15. Could I set up an appointment to discuss my project idea?

Yes. Interested parties are encouraged to contact the Fund Coordinator for more information on deadlines, and to ensure that your proposal is presented in an acceptable format and includes all of the necessary information. Options include a meeting with the Coordinator at the CCDRM Fund office in Barbados, telephone call, or voice-over-internet-service (VOIP) such as Skype.

16. How do I check on the status of my application?

You may check on the status of your application at any time after it has been submitted by sending an e-message to the CCDRM Fund Administrators at This email address is being protected from spambots. You need JavaScript enabled to view it. or call the CCDRM Fund office at 246-425-0386 (Ext. 291/297).

17. Are there projects that CCDRM Fund will not support?

Yes. The CCDRM Fund will not support:

  • emergency humanitarian response,
  • on-going administrative expenses such as salaries, rent, phones, etc.,
  • contributions to charitable appeals,
  • proposals submitted by commercial firms or enterprises,
  • research or feasibility studies,
  • participation in conferences or workshops,
  • funding for conferences or workshops,
  • educational scholarships and training awards,
  • public education, public awareness, or outreach initiatives,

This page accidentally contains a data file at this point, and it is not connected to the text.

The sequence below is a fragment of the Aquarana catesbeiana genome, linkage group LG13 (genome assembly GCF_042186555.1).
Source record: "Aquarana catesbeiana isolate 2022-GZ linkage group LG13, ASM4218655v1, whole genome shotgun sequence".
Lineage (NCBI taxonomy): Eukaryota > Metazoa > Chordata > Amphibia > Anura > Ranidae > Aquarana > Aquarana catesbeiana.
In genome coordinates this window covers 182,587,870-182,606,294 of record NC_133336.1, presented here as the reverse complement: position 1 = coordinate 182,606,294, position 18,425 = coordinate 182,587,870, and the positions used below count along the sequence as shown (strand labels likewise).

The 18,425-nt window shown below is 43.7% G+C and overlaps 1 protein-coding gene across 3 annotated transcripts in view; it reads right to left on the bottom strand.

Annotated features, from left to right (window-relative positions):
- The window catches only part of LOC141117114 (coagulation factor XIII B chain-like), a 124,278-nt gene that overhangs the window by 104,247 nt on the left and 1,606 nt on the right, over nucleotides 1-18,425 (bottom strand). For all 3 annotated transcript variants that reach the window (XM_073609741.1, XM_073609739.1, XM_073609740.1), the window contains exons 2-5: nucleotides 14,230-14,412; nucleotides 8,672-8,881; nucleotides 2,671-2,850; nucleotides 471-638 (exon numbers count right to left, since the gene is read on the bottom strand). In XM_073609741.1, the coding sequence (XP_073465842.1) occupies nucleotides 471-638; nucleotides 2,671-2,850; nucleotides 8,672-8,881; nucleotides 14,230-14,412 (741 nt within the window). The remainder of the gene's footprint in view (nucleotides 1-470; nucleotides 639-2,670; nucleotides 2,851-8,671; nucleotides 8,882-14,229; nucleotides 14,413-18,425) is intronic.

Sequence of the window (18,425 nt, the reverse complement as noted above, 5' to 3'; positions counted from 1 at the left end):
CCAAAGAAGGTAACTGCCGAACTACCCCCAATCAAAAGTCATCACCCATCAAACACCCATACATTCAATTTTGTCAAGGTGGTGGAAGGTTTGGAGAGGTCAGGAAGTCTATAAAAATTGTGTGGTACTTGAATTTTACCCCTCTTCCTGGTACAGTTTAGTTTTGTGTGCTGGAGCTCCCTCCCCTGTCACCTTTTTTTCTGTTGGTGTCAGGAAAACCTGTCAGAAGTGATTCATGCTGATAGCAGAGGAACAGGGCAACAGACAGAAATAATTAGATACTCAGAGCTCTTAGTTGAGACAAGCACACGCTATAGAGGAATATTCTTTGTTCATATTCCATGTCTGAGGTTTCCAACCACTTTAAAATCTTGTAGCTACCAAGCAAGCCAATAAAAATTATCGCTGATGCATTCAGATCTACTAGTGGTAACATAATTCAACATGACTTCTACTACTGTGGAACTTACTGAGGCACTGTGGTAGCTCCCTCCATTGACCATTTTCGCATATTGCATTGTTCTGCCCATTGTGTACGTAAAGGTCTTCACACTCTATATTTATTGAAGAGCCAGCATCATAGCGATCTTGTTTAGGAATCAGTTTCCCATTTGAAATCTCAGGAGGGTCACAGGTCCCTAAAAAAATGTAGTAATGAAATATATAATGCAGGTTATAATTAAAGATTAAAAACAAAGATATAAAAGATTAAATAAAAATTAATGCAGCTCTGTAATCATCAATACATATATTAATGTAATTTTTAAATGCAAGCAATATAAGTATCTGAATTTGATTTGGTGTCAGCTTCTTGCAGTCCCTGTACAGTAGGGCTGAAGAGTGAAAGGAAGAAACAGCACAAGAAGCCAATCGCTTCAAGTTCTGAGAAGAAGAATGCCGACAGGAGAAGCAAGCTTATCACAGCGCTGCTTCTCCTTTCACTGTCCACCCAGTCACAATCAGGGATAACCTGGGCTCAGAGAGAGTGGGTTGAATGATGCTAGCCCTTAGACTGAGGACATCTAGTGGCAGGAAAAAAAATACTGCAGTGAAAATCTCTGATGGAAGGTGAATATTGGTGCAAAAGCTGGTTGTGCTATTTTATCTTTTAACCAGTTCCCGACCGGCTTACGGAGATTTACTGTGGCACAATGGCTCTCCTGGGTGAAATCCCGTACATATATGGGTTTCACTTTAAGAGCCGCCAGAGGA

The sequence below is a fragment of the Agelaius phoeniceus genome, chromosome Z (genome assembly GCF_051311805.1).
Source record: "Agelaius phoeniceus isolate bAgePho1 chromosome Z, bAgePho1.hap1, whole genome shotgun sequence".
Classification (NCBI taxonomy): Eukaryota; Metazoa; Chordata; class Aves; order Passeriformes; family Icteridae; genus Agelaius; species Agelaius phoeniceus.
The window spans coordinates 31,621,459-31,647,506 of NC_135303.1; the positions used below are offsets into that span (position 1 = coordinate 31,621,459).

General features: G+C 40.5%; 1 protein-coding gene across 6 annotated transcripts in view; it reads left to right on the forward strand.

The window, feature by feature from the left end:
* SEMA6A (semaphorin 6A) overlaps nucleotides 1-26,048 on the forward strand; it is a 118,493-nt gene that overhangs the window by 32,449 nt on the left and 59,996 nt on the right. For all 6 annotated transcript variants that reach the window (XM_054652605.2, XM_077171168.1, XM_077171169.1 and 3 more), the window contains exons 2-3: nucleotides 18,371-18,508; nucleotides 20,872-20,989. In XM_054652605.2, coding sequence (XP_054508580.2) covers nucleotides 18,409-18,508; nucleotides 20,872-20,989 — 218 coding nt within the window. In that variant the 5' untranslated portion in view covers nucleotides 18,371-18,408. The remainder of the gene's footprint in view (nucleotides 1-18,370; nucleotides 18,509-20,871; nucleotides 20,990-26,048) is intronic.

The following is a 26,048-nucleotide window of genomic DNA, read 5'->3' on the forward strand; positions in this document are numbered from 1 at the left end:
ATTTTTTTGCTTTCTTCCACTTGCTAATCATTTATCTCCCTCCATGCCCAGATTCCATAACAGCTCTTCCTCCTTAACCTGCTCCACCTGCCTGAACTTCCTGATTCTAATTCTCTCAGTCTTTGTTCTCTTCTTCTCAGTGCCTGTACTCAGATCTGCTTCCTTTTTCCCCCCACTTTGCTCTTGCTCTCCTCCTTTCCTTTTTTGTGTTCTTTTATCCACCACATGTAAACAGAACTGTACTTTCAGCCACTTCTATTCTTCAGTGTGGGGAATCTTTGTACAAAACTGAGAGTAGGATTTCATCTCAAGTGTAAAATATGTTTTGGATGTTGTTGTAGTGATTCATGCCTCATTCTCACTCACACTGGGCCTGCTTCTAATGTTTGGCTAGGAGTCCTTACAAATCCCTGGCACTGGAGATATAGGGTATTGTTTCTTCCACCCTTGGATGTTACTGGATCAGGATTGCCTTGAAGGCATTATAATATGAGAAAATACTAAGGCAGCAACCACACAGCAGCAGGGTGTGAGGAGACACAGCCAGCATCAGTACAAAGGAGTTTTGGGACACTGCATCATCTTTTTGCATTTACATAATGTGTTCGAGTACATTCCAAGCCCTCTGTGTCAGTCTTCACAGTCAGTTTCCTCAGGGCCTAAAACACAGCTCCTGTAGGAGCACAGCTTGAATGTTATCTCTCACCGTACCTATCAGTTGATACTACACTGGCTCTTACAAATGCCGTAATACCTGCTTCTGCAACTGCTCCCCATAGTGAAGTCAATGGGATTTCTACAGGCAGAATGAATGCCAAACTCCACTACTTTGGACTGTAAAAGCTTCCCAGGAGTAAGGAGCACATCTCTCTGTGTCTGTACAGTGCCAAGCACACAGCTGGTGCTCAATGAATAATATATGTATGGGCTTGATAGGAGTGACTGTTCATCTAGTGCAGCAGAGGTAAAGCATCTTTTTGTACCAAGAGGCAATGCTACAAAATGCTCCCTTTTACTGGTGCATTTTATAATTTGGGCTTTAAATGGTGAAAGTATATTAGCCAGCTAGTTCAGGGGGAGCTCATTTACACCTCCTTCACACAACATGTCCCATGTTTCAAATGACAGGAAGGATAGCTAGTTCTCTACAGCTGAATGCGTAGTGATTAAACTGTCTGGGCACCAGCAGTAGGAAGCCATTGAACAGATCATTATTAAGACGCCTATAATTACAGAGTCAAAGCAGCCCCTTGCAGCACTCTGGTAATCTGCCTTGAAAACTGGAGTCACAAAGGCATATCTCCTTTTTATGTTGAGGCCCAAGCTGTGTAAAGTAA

• project activities that would appear in government estimates and/or normally be funded by the National or Local Governments.

18. Which countries are eligible to participate in the CCDRM Fund?

The CARICOM countries that are eligible to participate in the CCDRM Fund are:

  • Antigua and Barbuda,
  • Bahamas
  • Barbados,
  • Belize,
  • Dominica,
  • Grenada,
  • Guyana,
  • Jamaica,
  • Montserrat,
  • St. Kitts and Nevis,
  • Saint Lucia,
  • St. Vincent and the Grenadines,
  • Suriname, and
  • Trinidad and Tobago.

19. What is the maximum/minimum grant amount that you Fund?

Priority will be given to projects in the CAD$25,000 to CAD$75,000 range. Projects outside this range may be considered on an exceptional basis. However, requests for project funding cannot exceed CAD$100,000.

20. Does the CCDRM Fund cover costs associated with proposal preparation, project feasibility assessment or budget development?

No. The CCDRM Fund supports only those costs that will be incurred after a Contribution Agreement has been signed between DFATD and the recipient organization. These project costs will be specified in the Contribution Agreement.

21. If an organization has submitted a project proposal that has been declined, can the proposal be resubmitted?

If your project proposal has been declined, the organization will be so advised and the reason(s) for the decline outlined. The applicant can submit a revised application that addresses and corrects the issues communicated if the Call for Proposals is on-going or in a future Call.

22. Are there restrictions on the handling and use of the CCDRM Funds?

The terms and conditions of the CCDRM Fund grant will be set out in a legally binding Contribution Agreement between the submitting organization and DFATD. The recipient will be required to deposit and hold grant funds in an auditable bank account. Bank statements must be available to DFATD upon request.